I’ve discovered I have at least TWO great-great-grandfathers who fought in the Civil War, one each on each of my parents’ lines. In honor of the beginning and end of the war (April 12, 1861-spring 1865), I will revisit one of my Civil War ancestors, James Archer, with a greater understanding.
In 2018, I ordered the book African American Freedom Journey in New York and Related Sites, 1823-1870: Freedom Knows No Color by Harry Bradshaw Matthews, Associate Dean and Director, Office of Intercultural Affairs at Hartwick College in Oneonta, NY. At some point before COVID, I spoke briefly with the professor on the telephone, who clarified a genealogical question for me.
The book has 143 pages of a narrative about the struggle for freedom, including that of his ancestor Isaac Killingsworth of Barnwell, SC. Then it contains over 200 pages of appendices that were particularly useful to my research.
When slavery was finally abolished in 1827 in New York State, there was a public celebration in Cooperstown on July 5 of that year. Frederick Douglass’ famous speech What to the Slave Is the Fourth of July? was given on July 5, 1852.
There were many other efforts to end disenfranchisement, discrimination, and oppression in the Empire State. The black press, such as The Colored American, often fueled these endeavors.
Black people had no organized opportunity to fight when the Civil War broke out in 1861. By 1863, however, entities were able to recruit black soldiers. New York was one of the slower states to take action because of Governor Horatio Seymour’s resistance. Finally, by November 1863, “enlisting colored troops in New York” began, purportedly with black soldiers receiving the same bounties as white volunteers.
This occurred not long after the New York Draft Riots of July 1863, when black people were often the target of violence. This showed a remarkable turnaround in attitude.
Professor Matthews quotes from the Tribune of December 5, 1863. “New York City, so recently the theatre of mob violence, in which hatred of the Negro seemed to be the uppermost idea – this city, so long considered free from the intrusion of colored troops, and the only place in the loyal States where it was possible to raise a spirit of opposition to them, has exceeded its hospitality to the 2d Regiment of United States Colored Troops.” [NY 20th was the first, the NY 26th, the second.]
At this point, my great-great-grandfather, James Archer, joined the NY 26th (Colored) Regiment. He enlisted on December 29, 1863, in Binghamton, NY, at the age of 29. The troops were first quartered at Riker’s Island. The 26th included soldiers from the West Indies.
The regiment fought several important battles in South Carolina in 1864, including at John’s Island, James Island, Honey Hill, and Beaufort.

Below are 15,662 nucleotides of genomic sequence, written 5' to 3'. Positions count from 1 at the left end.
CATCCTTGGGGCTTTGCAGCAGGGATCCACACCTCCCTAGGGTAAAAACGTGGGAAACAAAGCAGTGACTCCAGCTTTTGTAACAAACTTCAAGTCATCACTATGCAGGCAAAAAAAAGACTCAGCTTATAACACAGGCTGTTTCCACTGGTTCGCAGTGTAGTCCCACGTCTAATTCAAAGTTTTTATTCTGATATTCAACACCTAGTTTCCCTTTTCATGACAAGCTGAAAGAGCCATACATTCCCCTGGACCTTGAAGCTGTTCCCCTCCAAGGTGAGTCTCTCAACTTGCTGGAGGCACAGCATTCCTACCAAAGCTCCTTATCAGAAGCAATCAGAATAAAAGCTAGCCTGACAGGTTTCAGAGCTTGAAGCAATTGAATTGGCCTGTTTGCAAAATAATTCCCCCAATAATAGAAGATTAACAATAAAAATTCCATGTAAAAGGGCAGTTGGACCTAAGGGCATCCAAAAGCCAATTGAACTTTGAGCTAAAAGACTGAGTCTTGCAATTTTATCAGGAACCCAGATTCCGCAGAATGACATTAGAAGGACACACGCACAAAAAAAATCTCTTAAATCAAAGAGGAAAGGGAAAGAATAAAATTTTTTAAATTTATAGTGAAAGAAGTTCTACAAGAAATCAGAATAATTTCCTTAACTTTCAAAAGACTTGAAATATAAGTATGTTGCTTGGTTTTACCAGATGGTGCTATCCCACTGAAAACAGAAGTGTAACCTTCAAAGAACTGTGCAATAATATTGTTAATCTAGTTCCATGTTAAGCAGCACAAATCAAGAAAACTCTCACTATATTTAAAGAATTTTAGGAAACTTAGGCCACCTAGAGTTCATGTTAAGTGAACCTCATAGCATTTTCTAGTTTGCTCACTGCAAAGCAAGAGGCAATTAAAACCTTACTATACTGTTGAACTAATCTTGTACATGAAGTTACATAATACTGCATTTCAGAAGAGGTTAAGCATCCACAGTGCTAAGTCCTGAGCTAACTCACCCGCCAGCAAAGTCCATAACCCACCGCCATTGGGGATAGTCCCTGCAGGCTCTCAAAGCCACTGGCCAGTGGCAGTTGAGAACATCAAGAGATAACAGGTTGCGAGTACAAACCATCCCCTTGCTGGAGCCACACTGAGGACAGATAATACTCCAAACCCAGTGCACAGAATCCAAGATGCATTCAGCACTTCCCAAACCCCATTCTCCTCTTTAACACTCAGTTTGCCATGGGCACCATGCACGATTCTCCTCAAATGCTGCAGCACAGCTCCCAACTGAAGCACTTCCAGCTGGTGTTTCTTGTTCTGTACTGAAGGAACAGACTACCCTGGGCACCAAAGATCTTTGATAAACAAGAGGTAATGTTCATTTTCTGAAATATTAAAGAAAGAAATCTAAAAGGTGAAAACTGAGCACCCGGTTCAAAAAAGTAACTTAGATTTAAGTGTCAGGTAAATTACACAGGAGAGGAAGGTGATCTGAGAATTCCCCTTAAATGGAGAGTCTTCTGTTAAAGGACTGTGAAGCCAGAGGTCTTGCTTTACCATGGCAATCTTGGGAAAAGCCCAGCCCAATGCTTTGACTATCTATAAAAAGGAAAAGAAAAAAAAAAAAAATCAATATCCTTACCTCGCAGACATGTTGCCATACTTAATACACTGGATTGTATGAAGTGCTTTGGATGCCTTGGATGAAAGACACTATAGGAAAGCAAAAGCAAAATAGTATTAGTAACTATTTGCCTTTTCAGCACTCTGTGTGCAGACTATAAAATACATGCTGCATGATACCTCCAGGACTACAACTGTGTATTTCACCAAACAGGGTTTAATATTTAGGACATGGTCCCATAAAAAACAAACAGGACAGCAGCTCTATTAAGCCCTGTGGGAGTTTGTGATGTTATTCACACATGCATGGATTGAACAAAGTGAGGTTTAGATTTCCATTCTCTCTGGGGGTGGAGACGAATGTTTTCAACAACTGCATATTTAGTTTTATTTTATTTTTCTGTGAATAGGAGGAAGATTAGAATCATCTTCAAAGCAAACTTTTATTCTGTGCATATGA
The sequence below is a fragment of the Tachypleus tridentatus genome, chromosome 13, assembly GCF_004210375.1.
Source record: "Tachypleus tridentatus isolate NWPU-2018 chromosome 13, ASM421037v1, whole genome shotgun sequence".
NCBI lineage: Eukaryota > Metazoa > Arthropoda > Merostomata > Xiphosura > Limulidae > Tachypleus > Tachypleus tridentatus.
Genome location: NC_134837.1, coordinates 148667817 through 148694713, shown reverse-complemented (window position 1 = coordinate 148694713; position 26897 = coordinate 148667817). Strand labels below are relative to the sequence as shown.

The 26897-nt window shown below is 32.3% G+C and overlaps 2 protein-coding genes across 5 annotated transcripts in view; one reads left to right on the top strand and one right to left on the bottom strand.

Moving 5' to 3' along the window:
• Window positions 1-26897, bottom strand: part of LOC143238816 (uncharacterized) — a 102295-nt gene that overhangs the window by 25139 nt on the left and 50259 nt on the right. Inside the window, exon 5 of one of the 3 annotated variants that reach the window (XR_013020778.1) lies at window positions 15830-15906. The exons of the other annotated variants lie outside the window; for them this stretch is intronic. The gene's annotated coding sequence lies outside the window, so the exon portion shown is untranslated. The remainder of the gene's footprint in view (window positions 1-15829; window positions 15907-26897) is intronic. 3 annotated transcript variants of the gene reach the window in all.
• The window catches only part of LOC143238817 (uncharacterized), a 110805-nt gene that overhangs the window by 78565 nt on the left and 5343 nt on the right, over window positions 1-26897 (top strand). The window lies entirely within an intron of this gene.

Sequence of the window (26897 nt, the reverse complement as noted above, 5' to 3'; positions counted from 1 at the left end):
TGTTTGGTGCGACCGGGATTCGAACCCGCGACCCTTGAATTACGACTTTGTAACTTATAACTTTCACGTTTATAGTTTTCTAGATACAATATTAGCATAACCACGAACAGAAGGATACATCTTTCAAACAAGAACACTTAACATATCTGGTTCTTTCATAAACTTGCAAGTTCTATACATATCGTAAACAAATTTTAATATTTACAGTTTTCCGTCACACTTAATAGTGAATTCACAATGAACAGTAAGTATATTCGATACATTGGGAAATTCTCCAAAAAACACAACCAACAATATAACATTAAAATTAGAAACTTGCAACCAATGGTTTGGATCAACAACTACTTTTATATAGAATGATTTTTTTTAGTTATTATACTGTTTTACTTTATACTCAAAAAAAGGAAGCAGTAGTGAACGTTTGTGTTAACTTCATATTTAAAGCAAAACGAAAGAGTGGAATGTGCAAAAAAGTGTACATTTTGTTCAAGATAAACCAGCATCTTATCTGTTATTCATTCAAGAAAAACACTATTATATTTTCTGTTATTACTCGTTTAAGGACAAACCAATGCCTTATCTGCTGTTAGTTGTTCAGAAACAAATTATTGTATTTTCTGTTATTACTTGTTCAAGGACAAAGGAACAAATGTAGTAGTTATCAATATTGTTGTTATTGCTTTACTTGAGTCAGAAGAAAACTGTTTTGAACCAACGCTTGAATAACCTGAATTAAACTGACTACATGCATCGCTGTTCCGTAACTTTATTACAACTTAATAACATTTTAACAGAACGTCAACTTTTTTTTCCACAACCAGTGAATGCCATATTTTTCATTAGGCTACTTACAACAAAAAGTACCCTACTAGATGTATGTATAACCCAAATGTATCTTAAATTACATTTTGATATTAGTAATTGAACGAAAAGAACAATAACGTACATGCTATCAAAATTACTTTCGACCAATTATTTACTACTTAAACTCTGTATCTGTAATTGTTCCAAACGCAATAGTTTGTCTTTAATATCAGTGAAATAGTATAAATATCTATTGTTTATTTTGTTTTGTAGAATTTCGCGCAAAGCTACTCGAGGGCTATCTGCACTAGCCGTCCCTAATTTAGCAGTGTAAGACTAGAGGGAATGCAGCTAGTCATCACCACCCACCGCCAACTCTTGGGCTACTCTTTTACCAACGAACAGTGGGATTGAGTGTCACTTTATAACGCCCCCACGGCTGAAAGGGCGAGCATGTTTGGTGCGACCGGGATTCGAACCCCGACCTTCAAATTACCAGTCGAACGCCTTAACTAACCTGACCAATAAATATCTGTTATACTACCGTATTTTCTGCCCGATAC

But James was not the only member of his extended family in the NY 26th. His brother-in-law, William Bell, who was about 30, also signed up. James had two small children, Morgan and James Edward. I believe William also had a young son, Martin.
Because New York was so slow in accepting black recruits, some folks joined regiments in other states, such as Massachusetts, Pennsylvania, and Rhode Island. Indeed, Henry Bell, William’s 22-year-old brother, joined the Massachusetts 54th in March 1863. This group was presented in the movie Glory; about 42% of that regiment was killed or wounded.
James was made a corporal in April 1864. He was sick in a hospital starting September 16 in Beaufort; I don’t know the cause, but I suspect it involved mosquitos. Indeed, more people died from disease than gunfire in the NY 26th.
Still, James, William, and Henry all made it home safely. The 1865 New York State Census shows that their household in Binghamton usually consisted of the patriarch Edward Bell, whose wife Phillis Wagner had died that year; his sons William and Henry; his daughters Francelia, 19, and Harriet (Archer); Edward’s son-in-law James Archer, and the three grandchildren.
But James and probably William were still in South Carolina until they were mustered out in August 1865. This was likely true of Henry as well.
I don’t know the identities of the three men pictured, which was in possession of one of my sisters and my mom before that. I believe the guy on the left is James Archer, who had hazel eyes. Could the other guys be William on the right and Henry in the middle?
James and his wife Harriet, whom he married in 1856, had two more children, Lillian (b. 1866) and Frederick (b. 1869), after the war. He worked as a potter, a worker in a tin shop, and a general laborer.
An act in 1890 finally allowed black soldiers to receive the same benefits as their white counterparts. James Archer was listed as an “invalid ex-Union soldier,” though it did not specify his ailment.
James in the 1910 Census
In 1910, James Archie, a name variant that also shows up in other records, was a black male, 74 (though actually 76), living at 13 Maple Street, Binghamton, NY. This house was purchased in 1882 and owned free and clear, without a mortgage. He was married to Harriet Archie for 53 years at that point. James still could not read or write.
James Archer died in March 1912. He was buried at Binghamton’s Spring Forest Cemetery. His gravestone is about 250 meters from the house where he passed away. As noted previously, the only daughter of James Archer and Harriet Bell was Lillian Archer. She married Edward Yates (b. 1851) in 1893, and they had at least five children, four of whom survived to adulthood.
Edward Yates died in March 1911. Lillian (d. 1938) then married Maurice Holland (1856-1943) in July of that year. Lillian’s oldest surviving daughter, Gertrude Yates (1897-1982), married Clarence Williams (1886-1958) and had a daughter, also named Gertrude (1927-2011).
The younger Gertrude, who would eventually go by Trudy, married Leslie H. Green (1926-2000) in March 1950. They had three children, of which I am the oldest.